“Be vigilant but tomorrow be extra vigilant.” Minnesota’s Jewish community says ‘prepare not scare’ after Hamas declares a ‘day of rage’
At Heilicher Jewish Day School in St. Louis Park, American and Israeli flags are flying together at half-staff, following the Hamas attacks into Israel.
“So, it’s like be vigilant but tomorrow be extra vigilant,” declares Dan Ahlstrom, the Head of School. “We just on a day-to-day basis have a much higher elevation with regards to our security.”
He says 170 students are enrolled at Heilicher, from kindergarten to eighth grade.
Ahlstrom notes he and the school’s security partners have been watching closely for any signs of trouble on Friday — what Hamas called a ‘day of rage.’
“People can say crazy stuff and if the effect changes in the day-to-day life of our community, it’s a win for them,” he explains. “We have a vested interest to help our kids and help our families lead normal lives, to be assured that, in that sense.”
Authorities say there have been no specific, credible threats in Minnesota or across the country.
But in cities like Miami, Washington, DC, and New York, there have been protests on both sides.
The NYPD has canceled officers’ vacations, telling them to prepare for twelve-hour shifts.
Extra security has been set up at synagogues across New York.
“I have directed the NYPD to move additional resources to places of worship and schools, to ensure they are safe,” Mayor Eric Adams told reporters.
For its part — the Hielicher School has a partnership with St. Louis Park Police to patrol the campus.
Ahlstrom says there is video surveillance, along with secured doors that use keycards for entry.
“For us, that huge, to have that community partnership and have local police around and visible. That helps us feel more secure,” Ahlstrom says. “Community partnerships, the controlled access, the internal security patrol. We have a lot of our own surveillance.”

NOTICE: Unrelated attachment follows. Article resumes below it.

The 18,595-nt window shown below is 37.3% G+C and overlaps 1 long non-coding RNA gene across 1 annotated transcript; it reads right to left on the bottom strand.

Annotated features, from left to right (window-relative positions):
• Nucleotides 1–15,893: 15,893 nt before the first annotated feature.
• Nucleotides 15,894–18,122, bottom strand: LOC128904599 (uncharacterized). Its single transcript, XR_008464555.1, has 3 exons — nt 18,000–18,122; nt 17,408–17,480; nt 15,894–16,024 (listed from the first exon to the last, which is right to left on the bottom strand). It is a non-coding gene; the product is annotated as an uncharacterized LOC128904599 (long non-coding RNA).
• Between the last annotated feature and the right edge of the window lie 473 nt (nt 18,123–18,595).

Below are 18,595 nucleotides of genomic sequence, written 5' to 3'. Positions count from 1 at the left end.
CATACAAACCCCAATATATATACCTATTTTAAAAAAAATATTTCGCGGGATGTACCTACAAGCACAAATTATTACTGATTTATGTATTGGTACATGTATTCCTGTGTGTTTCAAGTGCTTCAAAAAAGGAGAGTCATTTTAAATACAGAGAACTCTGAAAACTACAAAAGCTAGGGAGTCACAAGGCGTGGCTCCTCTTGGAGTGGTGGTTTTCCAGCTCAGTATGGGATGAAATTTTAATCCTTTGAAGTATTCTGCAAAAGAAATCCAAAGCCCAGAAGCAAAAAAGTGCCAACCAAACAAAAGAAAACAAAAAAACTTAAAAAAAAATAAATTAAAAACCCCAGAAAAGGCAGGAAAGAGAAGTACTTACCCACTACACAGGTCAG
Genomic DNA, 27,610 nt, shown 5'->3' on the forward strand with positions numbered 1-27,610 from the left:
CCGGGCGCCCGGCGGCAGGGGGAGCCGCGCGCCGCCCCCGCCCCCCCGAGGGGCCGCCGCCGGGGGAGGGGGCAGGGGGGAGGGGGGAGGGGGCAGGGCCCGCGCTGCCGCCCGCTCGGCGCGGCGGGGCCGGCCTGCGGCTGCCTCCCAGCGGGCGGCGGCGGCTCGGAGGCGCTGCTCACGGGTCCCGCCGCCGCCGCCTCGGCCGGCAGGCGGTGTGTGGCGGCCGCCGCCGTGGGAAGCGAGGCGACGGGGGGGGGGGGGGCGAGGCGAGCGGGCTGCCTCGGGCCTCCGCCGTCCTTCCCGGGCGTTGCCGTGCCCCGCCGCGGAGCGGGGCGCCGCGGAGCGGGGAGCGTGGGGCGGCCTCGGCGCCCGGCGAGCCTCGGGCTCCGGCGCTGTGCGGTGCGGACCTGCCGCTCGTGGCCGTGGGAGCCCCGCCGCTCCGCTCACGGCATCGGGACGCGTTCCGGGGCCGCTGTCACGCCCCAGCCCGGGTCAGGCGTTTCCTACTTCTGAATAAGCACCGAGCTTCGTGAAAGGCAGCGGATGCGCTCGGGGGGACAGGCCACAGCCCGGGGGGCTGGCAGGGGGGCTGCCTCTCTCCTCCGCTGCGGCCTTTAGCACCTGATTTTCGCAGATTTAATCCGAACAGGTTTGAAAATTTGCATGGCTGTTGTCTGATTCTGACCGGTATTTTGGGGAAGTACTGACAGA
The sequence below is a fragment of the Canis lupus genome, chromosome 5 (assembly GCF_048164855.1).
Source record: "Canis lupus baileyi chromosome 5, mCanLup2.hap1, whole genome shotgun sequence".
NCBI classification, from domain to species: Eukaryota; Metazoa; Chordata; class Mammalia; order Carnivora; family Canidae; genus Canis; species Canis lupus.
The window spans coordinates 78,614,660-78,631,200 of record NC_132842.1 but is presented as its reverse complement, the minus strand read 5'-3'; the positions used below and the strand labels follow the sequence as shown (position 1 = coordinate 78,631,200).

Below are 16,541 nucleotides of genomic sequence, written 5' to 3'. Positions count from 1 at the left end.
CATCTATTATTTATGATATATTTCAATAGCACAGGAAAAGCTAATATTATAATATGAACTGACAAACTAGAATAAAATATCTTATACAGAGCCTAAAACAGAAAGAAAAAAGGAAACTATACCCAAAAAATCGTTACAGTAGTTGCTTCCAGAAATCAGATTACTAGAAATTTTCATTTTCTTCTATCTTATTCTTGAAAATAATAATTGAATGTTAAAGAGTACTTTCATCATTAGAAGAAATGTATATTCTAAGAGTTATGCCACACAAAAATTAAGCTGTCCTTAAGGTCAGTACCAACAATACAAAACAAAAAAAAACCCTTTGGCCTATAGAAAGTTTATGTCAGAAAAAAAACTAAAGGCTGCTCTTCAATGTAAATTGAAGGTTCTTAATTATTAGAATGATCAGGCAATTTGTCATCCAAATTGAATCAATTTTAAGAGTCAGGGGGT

The Jewish Community Relations Council of Minnesota and the Dakotas is also watching events in Israel and Gaza closely.
“People are afraid and that’s understandable given the historical context,” says Sami Rahamim, the JCRC’s Director of Communications and Community Affairs. “The goal of terrorism is to cause fear and to disrupt our normal life routine.”
Rahamim says the JCRC coordinates with law enforcement and its security partners to detect any potential viable threats— and communicate that information to the community.
The council also has a weekly bulletin it sends out, that includes security training opportunities and a threat analysis update.
Rahamim says the group has two security professionals, with decades of law enforcement experience, who are available as consultants.
“We’re in regular communication, holding briefings and sending information as we receive it,” he says. “It’s important for institutions of all types to have security measures in place where there’s an awareness of who’s coming inside your building, what’s their behavior. Is there anything off?”
Rahamim and Ahlstrom both say it’s important for people to be able to attend public gatherings like one held at Beth El Synagogue earlier this week, after the Hamas attacks.
And — for kids and adults to feel a sense of safety.
“As a country, we’re used to this, now going back to 9/11. When you see something, say something,” Rahamim notes. “That’s especially true of the Jewish Community, which sees is disproportionate level of hate crimes. At this point, it’s important to carry on and continue living our lives.” “Our families are safe here,” Ahlstrom adds. “They feel safe here and our job is to help them normalize their lives to the degree they can. I know there are people around them to care about them that are paying attention.”